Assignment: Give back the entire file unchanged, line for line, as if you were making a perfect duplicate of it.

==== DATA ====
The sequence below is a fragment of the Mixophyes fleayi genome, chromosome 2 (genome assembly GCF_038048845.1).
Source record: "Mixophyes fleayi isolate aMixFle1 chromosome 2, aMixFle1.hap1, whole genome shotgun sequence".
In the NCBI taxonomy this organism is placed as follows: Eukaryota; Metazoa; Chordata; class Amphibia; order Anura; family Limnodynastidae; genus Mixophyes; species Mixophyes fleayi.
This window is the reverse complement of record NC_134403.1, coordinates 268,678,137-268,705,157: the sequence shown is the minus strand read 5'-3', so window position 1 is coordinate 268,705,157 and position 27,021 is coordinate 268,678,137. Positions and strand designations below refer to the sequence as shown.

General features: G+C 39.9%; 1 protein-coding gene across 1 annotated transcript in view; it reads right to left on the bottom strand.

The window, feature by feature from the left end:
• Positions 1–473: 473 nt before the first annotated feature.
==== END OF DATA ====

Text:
The sequence below is a fragment of the Mixophyes fleayi genome, chromosome 2 (genome assembly GCF_038048845.1).
Source record: "Mixophyes fleayi isolate aMixFle1 chromosome 2, aMixFle1.hap1, whole genome shotgun sequence".
In the NCBI taxonomy this organism is placed as follows: Eukaryota; Metazoa; Chordata; class Amphibia; order Anura; family Limnodynastidae; genus Mixophyes; species Mixophyes fleayi.
This window is the reverse complement of record NC_134403.1, coordinates 268,678,137-268,705,157: the sequence shown is the minus strand read 5'-3', so window position 1 is coordinate 268,705,157 and position 27,021 is coordinate 268,678,137. Positions and strand designations below refer to the sequence as shown.

General features: G+C 39.9%; 1 protein-coding gene across 1 annotated transcript in view; it reads right to left on the bottom strand.

The window, feature by feature from the left end:
• Positions 1–473: 473 nt before the first annotated feature.